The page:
It must be concluded that this interpretative attempt hardly provides a successful siting of the prophecy or a satisfactory understanding of the contextual term 'Israel.' This approach did, after all, involve a capriciously restrictive definition of 'Israel.' It led to an oppressive chronological compartmentalising. It forced upon us a five-fold violation of the context. It is clear we cannot afford this caprice.
Here we must repeat a stress. It can scarcely be too often emphasised that our task is not to get into theological corners and 'slug it out' for this view or that view of all Old Testament usages of 'Israel.' Rather must we sift the matter out for each. Dare we attempt to homogenise the word of God with preferred or attractive assumptions ? Will these not in time become 'traditions' ? "Making the word of God of none effect" ? Mark 7:7-9; Matthew 15:6...
Small wonder that there has been so much contention as to which culinary creation to whip up. The pure milk of the word however must not be whipped up, but drunk up, as it is; and each glass as it comes must we imbibe from the nutritive source.
A third possibility - which would appear in our overall scheme as iii b) - is the two covenant church viewed in its essential unity... and there is an essential unity. Is this the content of the term 'Israel', in the selected family of contexts, which is in view ?
This step however would involve an impossibility at the outset. A (two-testamental) church, selected for its unified theme - one which cannot dispense with faith according to the word, in God - would then at one phase cease to be a believing body! (A simple reference back to the criteria drawn from the relevant Scriptural passages above, 1) -7) p. 1102 supra - will confirm this fact.)
Is a body characterisable as blind, broken and rejected to be equated with the living Church and temple of Jesus Christ ? Is that which in essence has faith and is distinctive because of it, to be made equivalent to that which has not faith and is distinctive because of the lack of it ? If this form of approximation is permissible, then let us cease to reason or use words, for neither has then any further meaning.
A contradiction in terms (*2) will not form the basis of an interpretation. In particular, the two-covenant church would provide an impossibly confused form of 'interpretation' for the select, correlative passages which we are studying. The essential and striking "blindness" (Isaiah 42:19-25) on that interpretation, is for those who nevertheless 'see'; and who "will not walk in darkness"... and that on Christ's own authority. The Israel addressed, for example, by Isaiah at this point is called to attention by the apostrophe: "Hear ye deaf; and look, ye blind, that ye may see..." Not only so, blindness is centred definitively in this Israel - "Who is blind, but my servant ?" It would be a wonderful exercise in word jumbling to make the Christian Church which fulfilled Israel's testimonial mission, to be the very criterion of deafness and the very ballerina of blindness... from which, indeed, blindness could take its name! Who... but My servant!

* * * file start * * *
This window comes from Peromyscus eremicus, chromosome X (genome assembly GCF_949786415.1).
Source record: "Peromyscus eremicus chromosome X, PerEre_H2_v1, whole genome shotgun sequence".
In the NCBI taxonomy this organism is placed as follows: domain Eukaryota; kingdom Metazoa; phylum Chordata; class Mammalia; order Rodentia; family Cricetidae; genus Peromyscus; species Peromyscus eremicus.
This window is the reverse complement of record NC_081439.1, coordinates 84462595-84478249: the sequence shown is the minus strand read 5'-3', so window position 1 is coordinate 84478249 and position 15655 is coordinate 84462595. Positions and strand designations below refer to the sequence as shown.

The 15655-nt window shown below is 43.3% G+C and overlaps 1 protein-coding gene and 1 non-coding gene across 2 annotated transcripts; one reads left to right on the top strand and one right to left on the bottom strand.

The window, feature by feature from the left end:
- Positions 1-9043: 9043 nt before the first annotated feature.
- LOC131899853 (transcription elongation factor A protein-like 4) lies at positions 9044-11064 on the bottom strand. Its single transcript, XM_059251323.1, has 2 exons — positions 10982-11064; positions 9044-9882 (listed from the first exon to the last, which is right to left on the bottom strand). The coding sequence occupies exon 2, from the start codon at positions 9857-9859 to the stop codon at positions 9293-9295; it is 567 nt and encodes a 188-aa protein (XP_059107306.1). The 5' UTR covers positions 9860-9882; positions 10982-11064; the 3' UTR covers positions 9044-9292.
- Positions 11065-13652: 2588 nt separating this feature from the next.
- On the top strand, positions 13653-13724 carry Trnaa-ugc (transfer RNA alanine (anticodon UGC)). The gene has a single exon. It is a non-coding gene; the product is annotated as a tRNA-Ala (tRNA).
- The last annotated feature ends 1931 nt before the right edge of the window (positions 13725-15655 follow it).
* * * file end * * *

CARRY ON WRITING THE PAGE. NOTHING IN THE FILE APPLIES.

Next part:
Will this do ? Not at all. It does not interpret, but rather would annul the word of God. The Israel with whom God will break covenant (Zechariah 11:10) are, then, here homogeneous in principle with Christ's Church against which the gates of hell will not prevail; and which indeed, Biblically designated, is Christ's body (1 Corinthians 12:13, Ephesians 4:15-16, 1:22-23) ? Will this 'view' conform to the word of God ? Scarcely! An essential unity between components must feature what is common to both; and it does not admit for either of them the incorporation of the outright contradiction of what is essential to it and characteristic of it. In these Scriptural contexts, therefore, the bipartite New Covenant and Old Covenant 'Israel,' the national component and the international component, cannot apply. The word of God disallows it.
Is it necessary to add that the specific features of 'Israel' ( 1) -7) p. 1102 supra) similarly exclude the use of that term to apply to what lacks this series of contextual criteria ? But let it, for completeness, be said. What indeed prevents the limitation of this particular contextual term 'Israel' to the new Testament Church, equally prevents its inclusion of that Church in its specific intent. Whatever is to cover many things must be sufficiently general to admit reference to each of them; and what is not, what includes decisive contrary features, excludes that to which it cannot apply. We select our designations so as to fit what we wish to designate ... Unless we are specialists in confusion, we will not wish to contradict with our words what we intend with our thoughts. There IS a Church common to both eras; yet it is not specifiable with this series of contextual criteria.
Now in this case, what would be the anomalous alternative... should we elect to read 'into' Israel the Christian church component, as a primary intention? We should then have to subtract from those specific features written in the word of God, and thereby add to the applicability of the term 'Israel' in these contexts... achieving by these means an increased generality, unwarranted by and contrary to the context. Moses however, justly exhorts us, and that repeatedly, neither to add to nor subtract from God's word (Deuteronomy 4:2; 12:28,32; 13:18). Here, both these limits would be broken. Let us suffer his word of exhortation. Let us recall Proverbs 30:6 and its dire exhortation. Who would want to run reckless into that structure...